The villagers of Wukan in southern China say officials have been stealing their land for decades, so when a major deal involving yet more land was announced in September, their anger boiled over.
The villagers marched to a nearby police post and violent clashes ensued. Since then, Wukan has driven out local Communist leaders who residents say have ruled the village as despots.
Local party secretary Xue Chang (薛昌), who villagers say ran the fishing and farming village as a private fiefdom for more than 40 years, fled following the September protests with other party officials.
For more than a week, Wukan’s 13,000 residents have been in open revolt against officialdom, blockaded by large numbers of riot police who stand at the village perimeter.
The September riots followed the announcement of a lucrative housing project on more Wukan farmland. Villagers tried to block workers from the construction site and the next day truck-loads of police arrived.
Dramatic footage seen by Agence France-Presse (AFP) shows police kicking and beating villagers, who fought back, driving them away.
The current stand-off was triggered when Xue Jinbo (薛錦波), who was elected as a community leader after the party figures were driven out, was arrested along with four other villagers.
“We have raised the land issue for years, we have petitioned the governments in Lufeng and in [provincial capital] Guangzhou many times. They only ignore us,” said a villager surnamed Zhang, 44. He said his family’s plot of farmland was taken from him in 1995.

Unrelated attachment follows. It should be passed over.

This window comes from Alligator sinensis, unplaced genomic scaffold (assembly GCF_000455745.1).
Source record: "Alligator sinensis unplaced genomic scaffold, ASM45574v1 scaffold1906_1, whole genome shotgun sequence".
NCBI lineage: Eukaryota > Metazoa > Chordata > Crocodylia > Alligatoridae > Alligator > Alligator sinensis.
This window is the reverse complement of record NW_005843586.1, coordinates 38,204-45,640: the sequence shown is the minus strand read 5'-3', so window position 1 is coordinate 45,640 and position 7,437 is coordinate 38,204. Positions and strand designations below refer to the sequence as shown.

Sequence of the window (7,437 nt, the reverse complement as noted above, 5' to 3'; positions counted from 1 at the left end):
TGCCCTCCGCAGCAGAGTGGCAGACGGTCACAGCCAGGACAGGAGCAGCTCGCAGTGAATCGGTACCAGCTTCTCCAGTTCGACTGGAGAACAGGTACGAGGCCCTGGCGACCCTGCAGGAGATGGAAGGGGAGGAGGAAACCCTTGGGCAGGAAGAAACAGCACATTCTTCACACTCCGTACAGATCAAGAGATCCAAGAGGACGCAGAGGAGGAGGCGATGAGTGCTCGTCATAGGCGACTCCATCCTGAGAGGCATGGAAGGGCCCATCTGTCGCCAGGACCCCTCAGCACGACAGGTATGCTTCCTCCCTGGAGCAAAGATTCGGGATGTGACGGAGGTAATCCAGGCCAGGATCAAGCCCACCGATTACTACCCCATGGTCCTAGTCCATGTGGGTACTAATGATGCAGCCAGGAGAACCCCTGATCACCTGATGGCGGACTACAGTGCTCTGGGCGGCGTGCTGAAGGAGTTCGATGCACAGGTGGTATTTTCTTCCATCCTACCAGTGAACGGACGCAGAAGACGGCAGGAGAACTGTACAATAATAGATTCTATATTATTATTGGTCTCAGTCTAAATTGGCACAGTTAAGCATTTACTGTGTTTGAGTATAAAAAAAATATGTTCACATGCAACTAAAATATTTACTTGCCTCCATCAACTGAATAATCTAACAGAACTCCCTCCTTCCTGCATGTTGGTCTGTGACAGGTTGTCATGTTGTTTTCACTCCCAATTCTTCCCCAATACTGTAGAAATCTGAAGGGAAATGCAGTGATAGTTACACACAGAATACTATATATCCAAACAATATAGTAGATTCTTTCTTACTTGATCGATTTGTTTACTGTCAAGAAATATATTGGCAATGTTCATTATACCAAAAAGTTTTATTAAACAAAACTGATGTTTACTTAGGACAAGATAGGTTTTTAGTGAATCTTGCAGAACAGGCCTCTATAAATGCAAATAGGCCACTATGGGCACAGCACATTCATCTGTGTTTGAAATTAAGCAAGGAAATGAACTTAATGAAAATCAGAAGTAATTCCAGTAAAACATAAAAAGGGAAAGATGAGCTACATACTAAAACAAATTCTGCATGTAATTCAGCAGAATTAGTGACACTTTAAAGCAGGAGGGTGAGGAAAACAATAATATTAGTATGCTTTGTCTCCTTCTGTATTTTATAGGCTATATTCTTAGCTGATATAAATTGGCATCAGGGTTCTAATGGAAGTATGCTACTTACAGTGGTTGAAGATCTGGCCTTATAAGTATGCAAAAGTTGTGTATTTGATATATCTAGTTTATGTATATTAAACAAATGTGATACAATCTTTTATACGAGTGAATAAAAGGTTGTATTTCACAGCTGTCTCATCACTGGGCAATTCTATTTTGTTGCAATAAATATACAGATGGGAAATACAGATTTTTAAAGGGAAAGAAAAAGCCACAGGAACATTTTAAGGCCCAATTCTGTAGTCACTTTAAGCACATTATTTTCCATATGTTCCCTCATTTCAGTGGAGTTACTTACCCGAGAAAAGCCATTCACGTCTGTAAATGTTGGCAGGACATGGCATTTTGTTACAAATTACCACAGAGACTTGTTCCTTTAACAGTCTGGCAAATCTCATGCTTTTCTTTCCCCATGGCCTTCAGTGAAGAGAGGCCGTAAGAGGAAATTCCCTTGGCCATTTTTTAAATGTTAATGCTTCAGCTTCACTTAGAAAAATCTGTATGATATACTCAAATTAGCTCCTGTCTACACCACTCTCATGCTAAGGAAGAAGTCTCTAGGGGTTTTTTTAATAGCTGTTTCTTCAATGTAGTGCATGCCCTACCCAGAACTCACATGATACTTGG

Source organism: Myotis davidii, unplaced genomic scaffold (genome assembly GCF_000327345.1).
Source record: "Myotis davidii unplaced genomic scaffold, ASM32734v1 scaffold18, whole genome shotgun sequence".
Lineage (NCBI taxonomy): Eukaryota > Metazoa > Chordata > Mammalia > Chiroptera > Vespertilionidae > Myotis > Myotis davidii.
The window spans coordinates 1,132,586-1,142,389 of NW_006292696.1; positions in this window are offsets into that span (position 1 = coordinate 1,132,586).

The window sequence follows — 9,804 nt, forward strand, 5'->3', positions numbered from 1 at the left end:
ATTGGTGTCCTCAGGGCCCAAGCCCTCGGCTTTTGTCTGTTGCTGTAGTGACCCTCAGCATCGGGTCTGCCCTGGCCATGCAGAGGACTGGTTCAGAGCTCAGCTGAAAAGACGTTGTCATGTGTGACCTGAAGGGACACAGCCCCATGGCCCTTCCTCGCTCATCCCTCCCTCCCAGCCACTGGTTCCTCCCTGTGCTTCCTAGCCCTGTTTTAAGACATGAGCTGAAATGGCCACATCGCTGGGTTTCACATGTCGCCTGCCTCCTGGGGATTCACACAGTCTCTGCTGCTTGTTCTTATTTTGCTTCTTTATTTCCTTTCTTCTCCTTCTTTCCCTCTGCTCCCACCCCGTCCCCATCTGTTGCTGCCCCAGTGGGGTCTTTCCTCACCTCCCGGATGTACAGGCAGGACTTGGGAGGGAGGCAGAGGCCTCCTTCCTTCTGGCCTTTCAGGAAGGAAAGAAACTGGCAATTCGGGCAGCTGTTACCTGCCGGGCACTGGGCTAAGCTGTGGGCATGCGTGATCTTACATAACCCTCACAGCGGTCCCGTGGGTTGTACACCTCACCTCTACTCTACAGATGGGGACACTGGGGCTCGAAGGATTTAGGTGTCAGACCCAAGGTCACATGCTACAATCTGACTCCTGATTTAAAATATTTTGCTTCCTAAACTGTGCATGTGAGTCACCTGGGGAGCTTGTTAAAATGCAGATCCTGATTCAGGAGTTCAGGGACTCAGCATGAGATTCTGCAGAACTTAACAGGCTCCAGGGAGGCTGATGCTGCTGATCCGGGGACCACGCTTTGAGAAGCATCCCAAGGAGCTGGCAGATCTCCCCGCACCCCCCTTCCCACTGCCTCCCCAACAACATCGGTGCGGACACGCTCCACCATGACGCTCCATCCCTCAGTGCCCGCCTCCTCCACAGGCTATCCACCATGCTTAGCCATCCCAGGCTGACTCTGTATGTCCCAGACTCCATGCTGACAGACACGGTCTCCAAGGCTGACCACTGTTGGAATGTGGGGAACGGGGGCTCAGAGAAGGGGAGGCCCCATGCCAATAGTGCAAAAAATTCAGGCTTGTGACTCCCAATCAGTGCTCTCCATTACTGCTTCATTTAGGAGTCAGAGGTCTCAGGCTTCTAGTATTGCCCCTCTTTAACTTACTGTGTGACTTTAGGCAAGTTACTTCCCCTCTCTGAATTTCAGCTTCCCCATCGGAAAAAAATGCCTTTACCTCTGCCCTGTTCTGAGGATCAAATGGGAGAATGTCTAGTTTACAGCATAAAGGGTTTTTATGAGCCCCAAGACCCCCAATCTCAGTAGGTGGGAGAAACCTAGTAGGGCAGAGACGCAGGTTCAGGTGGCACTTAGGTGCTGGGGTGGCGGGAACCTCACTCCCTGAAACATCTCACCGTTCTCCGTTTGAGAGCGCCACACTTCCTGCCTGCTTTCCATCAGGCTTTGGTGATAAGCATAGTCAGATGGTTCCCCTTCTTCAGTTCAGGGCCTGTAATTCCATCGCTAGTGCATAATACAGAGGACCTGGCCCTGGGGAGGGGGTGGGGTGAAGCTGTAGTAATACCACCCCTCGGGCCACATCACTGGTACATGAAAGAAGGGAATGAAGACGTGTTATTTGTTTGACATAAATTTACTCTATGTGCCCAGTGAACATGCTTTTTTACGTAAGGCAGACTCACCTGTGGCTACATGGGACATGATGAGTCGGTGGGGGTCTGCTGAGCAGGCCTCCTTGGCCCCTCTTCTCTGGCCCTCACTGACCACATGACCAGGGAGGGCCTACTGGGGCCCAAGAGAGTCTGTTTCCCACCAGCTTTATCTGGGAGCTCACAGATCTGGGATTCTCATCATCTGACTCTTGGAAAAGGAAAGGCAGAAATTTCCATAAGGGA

“When they sold my land, I didn’t get any compensation, they didn’t even tell me they sold it. When I raised the issue, they told me my property deed was invalid,” he said, holding up the 1953 document his grandfather handed down to him.
Xue Chang, who is believed to be in his early seventies, ran a property development company with fellow leaders, which villagers said colluded with other real-estate firms to benefit from requisitioned land.
They said more than half their traditional farmlands were requisitioned for Xue’s projects — which included flooding about 46 hectares of rice paddy with salt water in a failed attempt to build a crab and shrimp farm.
“Xue Chang is a dictator who has ruled with an iron fist. He has good connections with the higher-ups,” a villager surnamed Chen said.
“He has instilled fear in everyone. If you even showed dissatisfaction in front of him, he would send thugs to beat you up. That was how he was able to rule for 42 years,” Chen said.
Local government officials refused to discuss Xue Chang’s situation when contacted by AFP yesterday, but earlier said “a few” officials were under investigation.
Last Sunday, events took an ugly turn when Xue Jinbo — it is not clear whether he and Xue Chang were related — died in police custody.
Authorities say the 42-year-old man suffered a heart attack, while family members who saw the body said they believed he had been beaten to death.
As cordons of police and riot squads blocked the main roads in and out of Wukan this week, villagers appealed to the national government to come to their aid, saying this was their only hope.
“[Chinese] Premier Wen Jiabao [溫家寶] is the only one who can solve this problem; everyone hopes he will come and resolve this,” said an unemployed woman surnamed Lu, who also said that her farmland had been seized.